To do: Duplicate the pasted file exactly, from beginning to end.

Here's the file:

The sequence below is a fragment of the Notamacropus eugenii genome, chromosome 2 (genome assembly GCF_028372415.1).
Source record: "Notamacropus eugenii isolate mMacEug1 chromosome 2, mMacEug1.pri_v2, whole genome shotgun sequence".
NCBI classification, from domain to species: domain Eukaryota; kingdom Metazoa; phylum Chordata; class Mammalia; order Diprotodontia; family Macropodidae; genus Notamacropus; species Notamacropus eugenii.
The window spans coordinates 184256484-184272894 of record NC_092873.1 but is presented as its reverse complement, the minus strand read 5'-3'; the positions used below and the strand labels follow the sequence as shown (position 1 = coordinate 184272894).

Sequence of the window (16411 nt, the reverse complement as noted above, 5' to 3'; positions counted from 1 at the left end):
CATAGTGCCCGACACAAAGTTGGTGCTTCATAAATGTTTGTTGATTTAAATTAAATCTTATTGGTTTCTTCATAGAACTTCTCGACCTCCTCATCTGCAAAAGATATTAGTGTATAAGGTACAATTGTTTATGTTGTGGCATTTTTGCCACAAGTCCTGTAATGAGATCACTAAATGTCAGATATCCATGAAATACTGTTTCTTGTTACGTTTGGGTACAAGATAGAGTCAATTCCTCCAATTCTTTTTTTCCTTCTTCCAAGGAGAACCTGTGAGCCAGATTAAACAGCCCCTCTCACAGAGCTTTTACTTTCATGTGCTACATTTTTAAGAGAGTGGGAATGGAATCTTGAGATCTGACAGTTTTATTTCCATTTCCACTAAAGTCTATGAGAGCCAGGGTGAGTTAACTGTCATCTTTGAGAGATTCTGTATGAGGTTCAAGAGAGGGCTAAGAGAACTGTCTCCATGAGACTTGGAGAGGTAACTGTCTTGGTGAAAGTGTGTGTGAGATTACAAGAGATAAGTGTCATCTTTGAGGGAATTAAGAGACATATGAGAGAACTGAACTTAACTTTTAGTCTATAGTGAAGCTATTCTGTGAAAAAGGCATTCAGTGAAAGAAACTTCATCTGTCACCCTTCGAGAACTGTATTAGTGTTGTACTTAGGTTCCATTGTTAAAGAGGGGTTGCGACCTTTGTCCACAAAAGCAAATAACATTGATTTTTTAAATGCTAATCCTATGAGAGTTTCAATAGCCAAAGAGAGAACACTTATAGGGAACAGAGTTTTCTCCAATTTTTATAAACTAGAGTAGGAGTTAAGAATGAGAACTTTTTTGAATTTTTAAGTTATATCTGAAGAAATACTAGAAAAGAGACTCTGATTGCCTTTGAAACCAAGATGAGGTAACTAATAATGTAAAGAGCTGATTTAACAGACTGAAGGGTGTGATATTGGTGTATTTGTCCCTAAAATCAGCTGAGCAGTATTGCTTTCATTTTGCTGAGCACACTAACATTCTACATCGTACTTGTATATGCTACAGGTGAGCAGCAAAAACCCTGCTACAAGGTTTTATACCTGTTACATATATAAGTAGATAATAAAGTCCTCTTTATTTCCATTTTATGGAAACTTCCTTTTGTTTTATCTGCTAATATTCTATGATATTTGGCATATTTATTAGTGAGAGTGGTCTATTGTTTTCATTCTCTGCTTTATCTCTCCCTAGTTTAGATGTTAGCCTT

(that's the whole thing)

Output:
The sequence below is a fragment of the Notamacropus eugenii genome, chromosome 2 (genome assembly GCF_028372415.1).
Source record: "Notamacropus eugenii isolate mMacEug1 chromosome 2, mMacEug1.pri_v2, whole genome shotgun sequence".
NCBI classification, from domain to species: domain Eukaryota; kingdom Metazoa; phylum Chordata; class Mammalia; order Diprotodontia; family Macropodidae; genus Notamacropus; species Notamacropus eugenii.
The window spans coordinates 184256484-184272894 of record NC_092873.1 but is presented as its reverse complement, the minus strand read 5'-3'; the positions used below and the strand labels follow the sequence as shown (position 1 = coordinate 184272894).

Sequence of the window (16411 nt, the reverse complement as noted above, 5' to 3'; positions counted from 1 at the left end):
CATAGTGCCCGACACAAAGTTGGTGCTTCATAAATGTTTGTTGATTTAAATTAAATCTTATTGGTTTCTTCATAGAACTTCTCGACCTCCTCATCTGCAAAAGATATTAGTGTATAAGGTACAATTGTTTATGTTGTGGCATTTTTGCCACAAGTCCTGTAATGAGATCACTAAATGTCAGATATCCATGAAATACTGTTTCTTGTTACGTTTGGGTACAAGATAGAGTCAATTCCTCCAATTCTTTTTTTCCTTCTTCCAAGGAGAACCTGTGAGCCAGATTAAACAGCCCCTCTCACAGAGCTTTTACTTTCATGTGCTACATTTTTAAGAGAGTGGGAATGGAATCTTGAGATCTGACAGTTTTATTTCCATTTCCACTAAAGTCTATGAGAGCCAGGGTGAGTTAACTGTCATCTTTGAGAGATTCTGTATGAGGTTCAAGAGAGGGCTAAGAGAACTGTCTCCATGAGACTTGGAGAGGTAACTGTCTTGGTGAAAGTGTGTGTGAGATTACAAGAGATAAGTGTCATCTTTGAGGGAATTAAGAGACATATGAGAGAACTGAACTTAACTTTTAGTCTATAGTGAAGCTATTCTGTGAAAAAGGCATTCAGTGAAAGAAACTTCATCTGTCACCCTTCGAGAACTGTATTAGTGTTGTACTTAGGTTCCATTGTTAAAGAGGGGTTGCGACCTTTGTCCACAAAAGCAAATAACATTGATTTTTTAAATGCTAATCCTATGAGAGTTTCAATAGCCAAAGAGAGAACACTTATAGGGAACAGAGTTTTCTCCAATTTTTATAAACTAGAGTAGGAGTTAAGAATGAGAACTTTTTTGAATTTTTAAGTTATATCTGAAGAAATACTAGAAAAGAGACTCTGATTGCCTTTGAAACCAAGATGAGGTAACTAATAATGTAAAGAGCTGATTTAACAGACTGAAGGGTGTGATATTGGTGTATTTGTCCCTAAAATCAGCTGAGCAGTATTGCTTTCATTTTGCTGAGCACACTAACATTCTACATCGTACTTGTATATGCTACAGGTGAGCAGCAAAAACCCTGCTACAAGGTTTTATACCTGTTACATATATAAGTAGATAATAAAGTCCTCTTTATTTCCATTTTATGGAAACTTCCTTTTGTTTTATCTGCTAATATTCTATGATATTTGGCATATTTATTAGTGAGAGTGGTCTATTGTTTTCATTCTCTGCTTTATCTCTCCCTAGTTTAGATGTTAGCCTT